*(Deborah Shaddon has been a core member of CrisisCommons since January, 2010 – Blog crossposted on CrisisCommons.org)
Yesterday, Oct 26, 2010, I was so excited to start my first day of the Chicago CERT (Community Emergency Response Training) program. For some of you, this is old hat. Some of you even do this for a living. But for me, I’m still new to this. As I sat in the room at the central Chicago OEMC (Office of Emergency Management and Communications), with 30 other like-minded, but diverse volunteer members of my community, I had to hold my breath and reflect on the path that brought me here to this unlikely moment. (I’ll brief you on the CERT experience in a minute).
Like most of you, I started my relationship with CrisisCommons in response to Haiti. My day job is in IT as an Enterprise Architect for a large Property & Casualty Insurance Company in Chicago. We know something about catastrophe and hazards when we assess the risk of underwriting insurance policies. We know something about damage assessment when we address claims against property. But nothing, NOTHING, in my prior experience, personally or professionally, prepared me for what I would encounter through running four CrisisCamps in Chicago. I was just an IT girl from the Midwest with a day job, some tech and organizational skills (and some heart), who really knew nothing about the crisis and disaster response, but I was willing to help out where I could. Pretty much like most of us.
What I didn’t expect is that this event would change my life, dipping my toes in to help Haiti introduced me to a world of community volunteer technologist that wanted to ‘do good’ and had heart like me, but who also wanted to ‘do cool’ and learn and try new things. I’ve been an active and observant core member of CrisisCommons ever since, and in the past 9 months, I’ve learned so much from this community. And one of the biggest things I learned is how little I know, and that I have so much to learn about crisis and disaster response if I really want to follow this path, as I am humbled by those around me. And while all this working on a global scale is good, I’ve always felt like I needed to find some balance by connecting to my local community too, that I wanted to be prepared to help if something were to happen here in the Midwest. This led me to find CERT.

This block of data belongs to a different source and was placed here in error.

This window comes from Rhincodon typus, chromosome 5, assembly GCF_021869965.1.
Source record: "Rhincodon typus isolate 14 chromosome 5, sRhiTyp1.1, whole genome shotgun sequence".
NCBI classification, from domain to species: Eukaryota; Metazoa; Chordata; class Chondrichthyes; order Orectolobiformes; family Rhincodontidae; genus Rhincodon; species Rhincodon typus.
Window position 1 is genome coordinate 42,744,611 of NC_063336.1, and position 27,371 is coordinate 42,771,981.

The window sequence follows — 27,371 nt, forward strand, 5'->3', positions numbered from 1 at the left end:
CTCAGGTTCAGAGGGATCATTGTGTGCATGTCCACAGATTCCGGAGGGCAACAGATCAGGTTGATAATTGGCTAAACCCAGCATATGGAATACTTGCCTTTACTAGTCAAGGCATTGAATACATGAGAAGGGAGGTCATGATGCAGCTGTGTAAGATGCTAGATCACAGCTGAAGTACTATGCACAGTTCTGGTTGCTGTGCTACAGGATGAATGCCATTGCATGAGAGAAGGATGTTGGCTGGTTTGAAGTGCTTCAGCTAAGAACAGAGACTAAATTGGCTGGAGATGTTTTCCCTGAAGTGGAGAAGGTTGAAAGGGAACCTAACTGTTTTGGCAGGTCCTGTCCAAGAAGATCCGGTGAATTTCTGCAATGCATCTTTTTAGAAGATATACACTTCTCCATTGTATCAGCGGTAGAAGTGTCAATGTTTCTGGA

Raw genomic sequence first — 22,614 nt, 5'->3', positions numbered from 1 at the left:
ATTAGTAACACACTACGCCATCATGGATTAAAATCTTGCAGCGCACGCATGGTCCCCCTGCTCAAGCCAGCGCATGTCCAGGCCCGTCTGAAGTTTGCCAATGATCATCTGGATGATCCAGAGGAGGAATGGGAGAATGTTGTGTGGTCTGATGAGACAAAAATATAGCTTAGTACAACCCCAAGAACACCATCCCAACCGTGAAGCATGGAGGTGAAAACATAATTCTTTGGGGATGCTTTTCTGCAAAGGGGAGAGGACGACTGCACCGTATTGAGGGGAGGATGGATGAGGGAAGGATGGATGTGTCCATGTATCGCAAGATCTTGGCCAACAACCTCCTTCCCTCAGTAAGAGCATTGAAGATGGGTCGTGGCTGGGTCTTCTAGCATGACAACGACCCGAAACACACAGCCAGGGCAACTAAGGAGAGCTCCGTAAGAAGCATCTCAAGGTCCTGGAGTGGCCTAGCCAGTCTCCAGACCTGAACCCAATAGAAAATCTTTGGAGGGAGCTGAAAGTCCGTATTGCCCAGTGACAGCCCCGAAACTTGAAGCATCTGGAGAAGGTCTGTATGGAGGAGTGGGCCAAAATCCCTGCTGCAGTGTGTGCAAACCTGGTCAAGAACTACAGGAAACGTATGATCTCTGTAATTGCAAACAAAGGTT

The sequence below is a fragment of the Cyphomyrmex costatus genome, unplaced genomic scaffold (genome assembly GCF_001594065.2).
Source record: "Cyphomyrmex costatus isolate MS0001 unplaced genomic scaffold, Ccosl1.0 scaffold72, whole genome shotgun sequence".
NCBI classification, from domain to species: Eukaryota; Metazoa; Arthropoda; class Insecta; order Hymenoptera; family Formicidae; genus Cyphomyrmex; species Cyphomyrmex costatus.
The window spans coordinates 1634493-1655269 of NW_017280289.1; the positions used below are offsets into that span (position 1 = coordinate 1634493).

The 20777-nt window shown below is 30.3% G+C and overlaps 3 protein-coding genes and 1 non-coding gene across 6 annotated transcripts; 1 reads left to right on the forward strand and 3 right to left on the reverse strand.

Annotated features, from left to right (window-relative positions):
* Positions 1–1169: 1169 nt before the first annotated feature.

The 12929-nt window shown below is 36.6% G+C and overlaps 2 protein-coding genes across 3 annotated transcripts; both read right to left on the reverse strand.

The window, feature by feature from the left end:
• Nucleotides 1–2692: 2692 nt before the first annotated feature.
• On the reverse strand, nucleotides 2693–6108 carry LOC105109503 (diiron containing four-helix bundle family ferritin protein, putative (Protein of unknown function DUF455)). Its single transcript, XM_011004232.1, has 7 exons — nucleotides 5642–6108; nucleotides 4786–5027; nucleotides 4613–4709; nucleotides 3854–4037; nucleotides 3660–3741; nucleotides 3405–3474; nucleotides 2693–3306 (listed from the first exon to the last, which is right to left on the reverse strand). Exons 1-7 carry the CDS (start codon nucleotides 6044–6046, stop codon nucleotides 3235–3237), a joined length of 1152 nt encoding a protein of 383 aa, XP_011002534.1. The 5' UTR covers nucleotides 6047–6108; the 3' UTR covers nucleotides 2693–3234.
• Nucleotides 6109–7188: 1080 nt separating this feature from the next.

For those not familiar with the CERT program, essentially this 20 hours of training will certify me with the necessary skills to work as a volunteer with my local emergency response agencies when a crisis or disaster occurs, as a force multiplier to their staff. Not unlike the surge-capacity model of a technology CrisisCamper, but instead of crowdsourcing mapping data and the like, in this model, I could actually be directing traffic, distributing supplies, helping evacuate people, working with at-risk members of the public, doing light search and rescue, etc. In a steady-state, I could be called to help educate others, participate in mock drills, or help in other preparedness activities, or I could continue my education in other more specialized project areas (like marine or aviation rescue, cpr, etc.). Not unlike a CrisisCommons steady state model. At the end of 7 classes and upon passing the field test, you get an awesome “disaster kit” that includes an official badge, a hardhat, flashlight, gloves, whistle, vest, mask, etc., so you can be ready to be deployed directly into the field. And while this is a very practical and hands-on curriculum, the experience I gain here I believe will provide me with a much stronger foundation and perspective in which to continue my CrisisCommons and CrisisCamp efforts, in analyzing project requirements, technology needs assessments, or in engaging in dialog with partners.